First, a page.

This report finds an indisputable connection between the fossil fuel industry’s practices and negative impacts to African American/Black/ African Diaspora, Indigenous, Latina/Chicana, and low-income women’s health, safety, and human rights in the U.S. and parts of Canada. Specifically, fossil fuel-derived air, water, and soil pollution impact women’s fertility, mental health, and daily work and responsibilities. The negative effects from fossil fuel activity—including extraction, storage and transportation of coal, oil, and gas often in the form of liquefied natural gas (LNG)—stem from direct pollution of communities by fossil fuel companies’ contributions to industrial carbon dioxide and methane. The climate crisis does not and will not affect everyone equally, as factors such as gender, race, and socio-economic status make certain communities significantly more vulnerable to the increasing threats of climate change. Global inequalities, rooted in structural patriarchy, colonialism, white supremacy, and capitalism, continue to place people of the global majority, and specifically women, at risk.
This post includes climate and environment headlines, data points, and key takeaways from recent public polls - including new polling on Americans' beliefs about recycling (among and other climate actions) and New Jersey residents' preferences for off-shore wind energy.
Declining support for offshore wind in New Jersey shows the dangers of misinformation about renewable energy. Just over half of New Jersey residents (54%) favor placing electricity-generating wind farms off the state’s coast while 40% oppose this action. In 2019, wind energy support stood at a much higher 76%, with just 15% opposed. Prior to that, support for offshore wind farms was even higher, ranging between 80% and 84% in polls taken from 2008 to 2011.
This post includes climate and environment headlines, data points, and key takeaways from recent public polls - including new polling on conservative groups' environmental ideas, extreme weather, messaging about climate justice, and western voters' conservation preferences.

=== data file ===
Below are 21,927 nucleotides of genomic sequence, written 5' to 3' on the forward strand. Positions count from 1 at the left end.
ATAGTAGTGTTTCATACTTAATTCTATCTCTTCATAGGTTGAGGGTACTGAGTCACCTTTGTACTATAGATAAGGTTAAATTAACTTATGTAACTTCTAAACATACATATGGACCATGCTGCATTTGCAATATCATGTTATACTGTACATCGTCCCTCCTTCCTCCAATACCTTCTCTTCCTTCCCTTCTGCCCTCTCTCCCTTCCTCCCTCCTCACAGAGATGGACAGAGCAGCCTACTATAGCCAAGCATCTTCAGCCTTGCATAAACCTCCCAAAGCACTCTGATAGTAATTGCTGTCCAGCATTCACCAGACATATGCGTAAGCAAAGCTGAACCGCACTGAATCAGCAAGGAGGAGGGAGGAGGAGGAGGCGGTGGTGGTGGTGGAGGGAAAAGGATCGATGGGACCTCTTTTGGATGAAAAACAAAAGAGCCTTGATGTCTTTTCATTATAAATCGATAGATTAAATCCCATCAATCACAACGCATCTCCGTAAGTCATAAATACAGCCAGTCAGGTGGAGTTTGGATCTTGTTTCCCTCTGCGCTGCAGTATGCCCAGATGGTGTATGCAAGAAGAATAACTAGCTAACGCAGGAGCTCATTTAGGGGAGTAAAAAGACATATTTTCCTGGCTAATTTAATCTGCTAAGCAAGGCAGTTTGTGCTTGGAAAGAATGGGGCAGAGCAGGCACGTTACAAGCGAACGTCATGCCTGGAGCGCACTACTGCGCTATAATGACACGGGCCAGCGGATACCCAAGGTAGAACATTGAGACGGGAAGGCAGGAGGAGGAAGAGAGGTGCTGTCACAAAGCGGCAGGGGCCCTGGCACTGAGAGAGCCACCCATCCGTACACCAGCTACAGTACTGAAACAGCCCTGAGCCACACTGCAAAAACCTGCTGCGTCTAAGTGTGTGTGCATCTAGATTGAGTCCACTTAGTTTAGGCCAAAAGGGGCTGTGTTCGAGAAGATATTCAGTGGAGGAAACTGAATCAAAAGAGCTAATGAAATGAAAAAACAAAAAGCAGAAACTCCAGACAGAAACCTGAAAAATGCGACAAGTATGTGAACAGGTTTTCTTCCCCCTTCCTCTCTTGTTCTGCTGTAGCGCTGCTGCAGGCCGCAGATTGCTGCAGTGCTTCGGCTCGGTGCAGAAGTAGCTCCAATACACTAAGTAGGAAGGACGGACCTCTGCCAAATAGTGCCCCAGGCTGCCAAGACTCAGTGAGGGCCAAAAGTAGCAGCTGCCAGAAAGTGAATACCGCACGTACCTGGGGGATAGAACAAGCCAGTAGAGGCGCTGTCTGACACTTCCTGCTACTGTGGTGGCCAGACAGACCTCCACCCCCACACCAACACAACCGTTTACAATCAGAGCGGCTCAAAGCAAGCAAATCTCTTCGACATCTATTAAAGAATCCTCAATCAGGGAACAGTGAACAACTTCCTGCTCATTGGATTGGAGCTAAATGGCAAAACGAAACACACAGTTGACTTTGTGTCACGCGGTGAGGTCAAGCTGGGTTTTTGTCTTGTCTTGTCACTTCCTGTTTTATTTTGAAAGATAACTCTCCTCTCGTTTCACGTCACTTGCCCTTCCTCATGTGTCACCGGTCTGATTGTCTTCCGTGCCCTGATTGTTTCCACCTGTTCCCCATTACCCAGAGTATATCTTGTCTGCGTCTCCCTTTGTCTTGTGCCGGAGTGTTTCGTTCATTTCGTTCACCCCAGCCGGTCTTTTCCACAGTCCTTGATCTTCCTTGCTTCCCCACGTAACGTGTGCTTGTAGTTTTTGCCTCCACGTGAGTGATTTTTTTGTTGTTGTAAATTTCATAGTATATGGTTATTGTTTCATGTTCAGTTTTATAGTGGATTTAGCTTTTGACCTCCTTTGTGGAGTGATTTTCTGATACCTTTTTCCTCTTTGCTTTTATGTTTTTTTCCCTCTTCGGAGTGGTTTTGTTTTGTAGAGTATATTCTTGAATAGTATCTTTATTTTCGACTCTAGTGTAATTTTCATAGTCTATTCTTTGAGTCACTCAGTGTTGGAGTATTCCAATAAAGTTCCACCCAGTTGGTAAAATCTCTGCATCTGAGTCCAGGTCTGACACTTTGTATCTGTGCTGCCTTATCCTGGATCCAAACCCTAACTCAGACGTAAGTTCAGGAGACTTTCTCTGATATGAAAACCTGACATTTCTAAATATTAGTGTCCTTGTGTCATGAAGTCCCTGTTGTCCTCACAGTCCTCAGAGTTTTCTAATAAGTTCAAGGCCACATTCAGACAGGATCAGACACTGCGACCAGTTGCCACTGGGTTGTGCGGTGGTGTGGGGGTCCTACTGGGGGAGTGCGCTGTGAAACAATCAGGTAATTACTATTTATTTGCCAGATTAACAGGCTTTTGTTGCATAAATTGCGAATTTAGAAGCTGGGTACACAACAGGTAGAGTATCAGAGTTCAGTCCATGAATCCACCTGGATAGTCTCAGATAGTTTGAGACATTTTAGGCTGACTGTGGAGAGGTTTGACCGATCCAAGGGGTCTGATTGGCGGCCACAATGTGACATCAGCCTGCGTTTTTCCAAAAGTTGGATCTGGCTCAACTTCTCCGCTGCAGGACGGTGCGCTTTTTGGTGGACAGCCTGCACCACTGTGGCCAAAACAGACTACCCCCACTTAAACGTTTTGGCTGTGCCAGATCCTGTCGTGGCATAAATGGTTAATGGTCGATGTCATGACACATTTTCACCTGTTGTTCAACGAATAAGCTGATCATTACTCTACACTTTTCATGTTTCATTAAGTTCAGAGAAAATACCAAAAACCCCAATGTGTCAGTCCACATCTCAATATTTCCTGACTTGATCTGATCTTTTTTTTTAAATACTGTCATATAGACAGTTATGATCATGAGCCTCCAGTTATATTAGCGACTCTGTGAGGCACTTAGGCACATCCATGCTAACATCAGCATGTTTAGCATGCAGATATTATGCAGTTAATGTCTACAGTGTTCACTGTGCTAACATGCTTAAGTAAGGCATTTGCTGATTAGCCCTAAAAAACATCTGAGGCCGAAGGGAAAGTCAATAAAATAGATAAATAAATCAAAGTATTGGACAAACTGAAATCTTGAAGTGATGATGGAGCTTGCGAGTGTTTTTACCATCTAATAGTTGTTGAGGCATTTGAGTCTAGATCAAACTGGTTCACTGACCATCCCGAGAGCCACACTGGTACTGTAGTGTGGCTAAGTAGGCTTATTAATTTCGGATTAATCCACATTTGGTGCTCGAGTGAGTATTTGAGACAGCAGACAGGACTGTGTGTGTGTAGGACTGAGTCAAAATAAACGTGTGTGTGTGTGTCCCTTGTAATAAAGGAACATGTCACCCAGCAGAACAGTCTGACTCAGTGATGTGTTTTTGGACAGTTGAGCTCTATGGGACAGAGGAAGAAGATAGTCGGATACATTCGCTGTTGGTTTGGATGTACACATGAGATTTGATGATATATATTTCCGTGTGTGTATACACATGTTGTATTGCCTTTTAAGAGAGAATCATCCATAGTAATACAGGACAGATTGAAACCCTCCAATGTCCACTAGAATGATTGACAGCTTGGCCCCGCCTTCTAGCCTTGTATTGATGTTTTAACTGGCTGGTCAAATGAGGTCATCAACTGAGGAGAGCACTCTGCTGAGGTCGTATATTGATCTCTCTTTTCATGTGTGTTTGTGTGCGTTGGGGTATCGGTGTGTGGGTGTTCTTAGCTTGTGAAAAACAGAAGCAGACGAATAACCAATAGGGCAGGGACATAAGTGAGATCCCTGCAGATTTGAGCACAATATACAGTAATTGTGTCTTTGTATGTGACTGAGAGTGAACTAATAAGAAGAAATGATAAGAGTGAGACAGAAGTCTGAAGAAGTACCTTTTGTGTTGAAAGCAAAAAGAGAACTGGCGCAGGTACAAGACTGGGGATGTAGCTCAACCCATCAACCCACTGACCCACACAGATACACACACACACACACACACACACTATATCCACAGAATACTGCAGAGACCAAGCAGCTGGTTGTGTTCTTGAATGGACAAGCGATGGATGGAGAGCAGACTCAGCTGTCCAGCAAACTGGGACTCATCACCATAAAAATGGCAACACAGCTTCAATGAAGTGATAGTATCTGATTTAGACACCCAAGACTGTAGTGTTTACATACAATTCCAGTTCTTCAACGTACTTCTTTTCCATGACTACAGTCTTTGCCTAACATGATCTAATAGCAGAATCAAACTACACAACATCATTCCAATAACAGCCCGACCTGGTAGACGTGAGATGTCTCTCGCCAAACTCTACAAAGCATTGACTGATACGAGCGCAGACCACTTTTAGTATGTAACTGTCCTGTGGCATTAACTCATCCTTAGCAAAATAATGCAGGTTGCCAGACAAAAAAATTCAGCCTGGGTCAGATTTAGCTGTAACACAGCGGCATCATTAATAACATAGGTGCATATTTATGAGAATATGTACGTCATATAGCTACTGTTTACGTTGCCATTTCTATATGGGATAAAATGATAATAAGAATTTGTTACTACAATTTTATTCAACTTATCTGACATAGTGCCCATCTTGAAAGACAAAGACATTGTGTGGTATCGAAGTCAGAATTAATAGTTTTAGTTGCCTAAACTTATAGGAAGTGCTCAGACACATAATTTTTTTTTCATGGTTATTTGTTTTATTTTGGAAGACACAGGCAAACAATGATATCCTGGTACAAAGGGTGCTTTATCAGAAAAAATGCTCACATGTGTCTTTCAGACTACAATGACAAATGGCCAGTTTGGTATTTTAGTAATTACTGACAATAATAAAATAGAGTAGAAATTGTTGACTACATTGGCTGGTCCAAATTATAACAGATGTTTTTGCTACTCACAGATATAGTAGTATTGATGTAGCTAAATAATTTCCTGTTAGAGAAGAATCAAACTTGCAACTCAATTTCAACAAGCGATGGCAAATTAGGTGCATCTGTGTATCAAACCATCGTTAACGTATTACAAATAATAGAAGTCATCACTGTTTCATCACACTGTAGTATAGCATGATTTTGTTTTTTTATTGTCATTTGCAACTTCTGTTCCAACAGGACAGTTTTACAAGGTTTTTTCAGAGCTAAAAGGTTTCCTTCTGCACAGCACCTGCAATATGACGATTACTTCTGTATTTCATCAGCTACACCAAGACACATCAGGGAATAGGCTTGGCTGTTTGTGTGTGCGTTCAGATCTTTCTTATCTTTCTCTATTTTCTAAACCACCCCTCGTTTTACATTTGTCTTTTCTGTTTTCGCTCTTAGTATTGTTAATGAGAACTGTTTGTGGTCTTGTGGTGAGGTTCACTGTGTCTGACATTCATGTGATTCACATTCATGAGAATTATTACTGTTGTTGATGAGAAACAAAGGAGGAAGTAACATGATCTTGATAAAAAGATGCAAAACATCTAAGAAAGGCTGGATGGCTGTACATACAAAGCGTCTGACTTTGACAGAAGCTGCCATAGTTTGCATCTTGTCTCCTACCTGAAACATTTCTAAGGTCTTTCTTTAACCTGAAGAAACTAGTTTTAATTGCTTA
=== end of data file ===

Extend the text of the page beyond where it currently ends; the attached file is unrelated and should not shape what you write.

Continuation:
Voters overwhelmingly want to protect the climate, clean energy, and environmental justice policies that conservative groups' “Project 2025” plan calls to cut. 75% of voters say that the next president should keep current protections in place for national parks and monuments, preserving these and other public lands from oil and gas drilling. 69% of voters say that the next president should prioritize environmental justice and take action to clean up pollution and improve public health in disadvantaged communities. 66% of voters say that the next president should protect the consumer tax credits and instant rebates that were included in the recently passed clean energy plan and which can lower energy costs for families by $1,800.
Americans are making the connection between natural disasters and climate change and support urgent action on environmental issues. 37% of Americans believed that the recent wildfires in Maui are primarily the result of climate change, while a similar share (36%) said these events just happen from time to time, and 21% said they weren’t sure. But under those topline numbers, there’s a big partisan divide. According to the poll, 63% of voters who supported President Biden in 2020 think that the recent wildfires in Maui are primarily the result of climate change, while the same share of Trump voters just think these things happen from time to time. Most Americans agree that the weather across the U.S. has gotten weirder — and in some cases, deadlier — over the past few years. According to an Ipsos poll conducted in April, two-thirds (67%) of respondents agreed that unusual weather for the season has gotten more frequent in their area than compared to 10 years ago, and a solid majority (60%) thought the weather has also become more intense.
This post includes climate and environment headlines, data points, and key takeaways from recent public polls - including new polling on the Inflation Reduction Act.